The Pacific battles of World War II were fought on hundreds of islands with hard to pronounce names. Chances are good that the young men who fought there had never heard of them before.
Private First Class Bert R. Noorda was born on January 8, 1919, the son of Bertus and Alida Vanderberg Noord. He was raised in Ogden in a home at 2832 Monroe.
He served an LDS mission in Holland in 1939. The missionaries were evacuated three months later when World War II broke out in Europe. He finished in the Central States Mission. After his release he married Arline Hunt and shortly after entered the army. He was able to come home in January of 1944 and see his wife and son, Steven Ray.
The island of Palau was on the way to the Philippines and General MacArthur’s promised return. Anguar was a tiny island, only 3 miles long. In 1944 the Japanese had 1400 troops on the island. The Battle of Angaur began on September 11, 1944. The 322nd Infantry Regiment of Pfc Noorda landed on September 16th. ‘They were caught in dense terrain, infested with Japanese machine guns nests and snipers.’ The objective was to capture ‘the Bowl’ a hill on the northwest of the island, where the Japanese would make their last stand. By September 25th the Americans had penetrated the Bowl. In a last ditch effort to hold on, 300 Japanese soldiers fought for three more weeks.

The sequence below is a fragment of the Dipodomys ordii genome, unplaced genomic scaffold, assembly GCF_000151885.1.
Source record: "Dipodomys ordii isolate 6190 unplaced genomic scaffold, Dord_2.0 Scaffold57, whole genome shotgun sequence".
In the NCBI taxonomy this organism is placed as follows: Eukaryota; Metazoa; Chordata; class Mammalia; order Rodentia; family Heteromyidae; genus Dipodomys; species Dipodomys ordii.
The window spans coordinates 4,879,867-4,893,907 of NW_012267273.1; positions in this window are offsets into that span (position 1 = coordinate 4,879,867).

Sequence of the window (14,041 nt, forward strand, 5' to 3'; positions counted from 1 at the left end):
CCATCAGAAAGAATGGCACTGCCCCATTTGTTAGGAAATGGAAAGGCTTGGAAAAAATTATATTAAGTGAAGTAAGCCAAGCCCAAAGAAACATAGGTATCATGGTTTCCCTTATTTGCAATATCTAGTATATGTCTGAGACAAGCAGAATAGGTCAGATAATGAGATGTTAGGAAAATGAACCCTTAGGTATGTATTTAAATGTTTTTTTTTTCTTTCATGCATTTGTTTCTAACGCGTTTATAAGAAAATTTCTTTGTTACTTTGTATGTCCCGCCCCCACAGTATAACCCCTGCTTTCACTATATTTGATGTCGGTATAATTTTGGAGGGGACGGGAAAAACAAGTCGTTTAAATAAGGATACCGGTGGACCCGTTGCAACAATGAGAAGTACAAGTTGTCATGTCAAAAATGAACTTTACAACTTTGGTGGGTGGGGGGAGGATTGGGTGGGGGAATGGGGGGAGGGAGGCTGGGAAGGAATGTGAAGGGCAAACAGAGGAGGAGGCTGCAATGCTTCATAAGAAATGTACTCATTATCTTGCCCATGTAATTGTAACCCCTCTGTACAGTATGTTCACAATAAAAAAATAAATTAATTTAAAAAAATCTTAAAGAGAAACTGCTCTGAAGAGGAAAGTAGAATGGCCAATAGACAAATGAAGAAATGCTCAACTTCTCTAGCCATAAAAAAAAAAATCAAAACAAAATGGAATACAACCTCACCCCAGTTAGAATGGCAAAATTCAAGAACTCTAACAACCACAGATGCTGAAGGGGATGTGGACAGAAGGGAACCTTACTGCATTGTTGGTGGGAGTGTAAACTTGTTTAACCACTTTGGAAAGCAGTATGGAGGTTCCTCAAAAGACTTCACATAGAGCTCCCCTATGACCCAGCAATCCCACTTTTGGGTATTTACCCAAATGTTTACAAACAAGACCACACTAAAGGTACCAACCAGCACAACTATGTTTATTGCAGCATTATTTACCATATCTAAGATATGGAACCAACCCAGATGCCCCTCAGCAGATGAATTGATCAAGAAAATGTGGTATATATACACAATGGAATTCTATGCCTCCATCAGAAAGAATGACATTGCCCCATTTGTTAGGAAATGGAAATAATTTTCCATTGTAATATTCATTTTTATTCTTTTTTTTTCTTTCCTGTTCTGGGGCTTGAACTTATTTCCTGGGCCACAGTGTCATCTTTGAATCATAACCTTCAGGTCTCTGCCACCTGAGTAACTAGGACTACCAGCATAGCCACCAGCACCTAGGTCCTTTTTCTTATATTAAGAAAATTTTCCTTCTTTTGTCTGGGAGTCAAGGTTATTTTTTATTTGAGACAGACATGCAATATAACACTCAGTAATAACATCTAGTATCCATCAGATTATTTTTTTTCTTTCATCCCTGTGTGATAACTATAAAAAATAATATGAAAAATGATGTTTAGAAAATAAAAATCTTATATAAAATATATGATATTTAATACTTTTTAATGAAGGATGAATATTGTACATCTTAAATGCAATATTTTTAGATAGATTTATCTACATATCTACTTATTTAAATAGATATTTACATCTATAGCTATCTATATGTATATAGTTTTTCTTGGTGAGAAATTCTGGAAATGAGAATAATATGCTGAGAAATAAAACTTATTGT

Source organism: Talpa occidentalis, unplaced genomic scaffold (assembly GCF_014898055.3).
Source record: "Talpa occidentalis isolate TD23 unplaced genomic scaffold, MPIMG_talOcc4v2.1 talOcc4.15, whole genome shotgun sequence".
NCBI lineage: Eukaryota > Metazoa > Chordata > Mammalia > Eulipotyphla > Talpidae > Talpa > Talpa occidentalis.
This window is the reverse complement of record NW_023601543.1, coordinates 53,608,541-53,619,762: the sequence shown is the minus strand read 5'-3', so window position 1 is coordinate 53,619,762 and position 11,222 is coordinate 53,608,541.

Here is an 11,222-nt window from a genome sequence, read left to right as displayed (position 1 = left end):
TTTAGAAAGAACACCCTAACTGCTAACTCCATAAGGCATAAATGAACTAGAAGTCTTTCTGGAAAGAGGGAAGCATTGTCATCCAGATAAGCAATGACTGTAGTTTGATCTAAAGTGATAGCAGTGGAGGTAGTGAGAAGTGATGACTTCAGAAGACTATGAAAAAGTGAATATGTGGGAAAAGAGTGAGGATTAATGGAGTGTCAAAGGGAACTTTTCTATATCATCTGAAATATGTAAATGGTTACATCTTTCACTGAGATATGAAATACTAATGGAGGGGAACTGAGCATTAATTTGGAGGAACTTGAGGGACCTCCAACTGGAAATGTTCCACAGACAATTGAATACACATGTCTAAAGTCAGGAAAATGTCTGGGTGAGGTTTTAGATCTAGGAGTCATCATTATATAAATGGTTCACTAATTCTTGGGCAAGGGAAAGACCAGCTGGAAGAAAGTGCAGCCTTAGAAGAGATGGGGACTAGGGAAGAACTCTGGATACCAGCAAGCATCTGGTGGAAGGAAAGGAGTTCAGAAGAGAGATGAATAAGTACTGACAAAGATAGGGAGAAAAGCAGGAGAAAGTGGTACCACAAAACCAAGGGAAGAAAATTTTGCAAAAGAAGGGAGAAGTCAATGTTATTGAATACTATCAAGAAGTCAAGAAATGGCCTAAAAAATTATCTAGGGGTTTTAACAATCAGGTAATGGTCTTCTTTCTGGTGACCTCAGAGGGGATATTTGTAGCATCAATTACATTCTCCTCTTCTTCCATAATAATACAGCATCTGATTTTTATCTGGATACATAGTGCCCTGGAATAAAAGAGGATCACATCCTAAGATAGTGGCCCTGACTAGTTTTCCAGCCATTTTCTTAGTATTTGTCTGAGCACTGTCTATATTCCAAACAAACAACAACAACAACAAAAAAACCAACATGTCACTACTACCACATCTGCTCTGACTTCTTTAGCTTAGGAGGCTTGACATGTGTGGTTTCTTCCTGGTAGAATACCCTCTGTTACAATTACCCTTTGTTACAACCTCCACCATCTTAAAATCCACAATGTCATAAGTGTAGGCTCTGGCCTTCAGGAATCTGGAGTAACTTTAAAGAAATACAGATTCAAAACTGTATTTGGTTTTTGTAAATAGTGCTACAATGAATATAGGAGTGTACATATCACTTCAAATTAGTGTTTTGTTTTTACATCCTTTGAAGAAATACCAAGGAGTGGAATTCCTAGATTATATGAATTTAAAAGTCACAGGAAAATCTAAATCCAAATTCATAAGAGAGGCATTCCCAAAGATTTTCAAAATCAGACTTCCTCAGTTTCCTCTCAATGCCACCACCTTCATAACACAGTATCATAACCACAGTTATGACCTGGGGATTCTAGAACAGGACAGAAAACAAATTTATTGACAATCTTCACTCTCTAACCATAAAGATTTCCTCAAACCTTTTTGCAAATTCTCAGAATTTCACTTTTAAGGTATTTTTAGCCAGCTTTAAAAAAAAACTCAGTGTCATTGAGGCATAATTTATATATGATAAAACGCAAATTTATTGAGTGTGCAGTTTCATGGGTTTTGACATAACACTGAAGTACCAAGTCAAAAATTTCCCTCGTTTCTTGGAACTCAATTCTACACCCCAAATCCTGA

Ppc Noorda was killed in action on October 14, 1944, on the tiny island, 7,000 miles from his family.
His body was returned to Utah and memorial services were held on Sunday, December 17, 1944. The article said he was survived by his parents, his widow, and two sons, an infant who was born after his wife received the news of his death.
He is buried in the Aultorest Cemetery.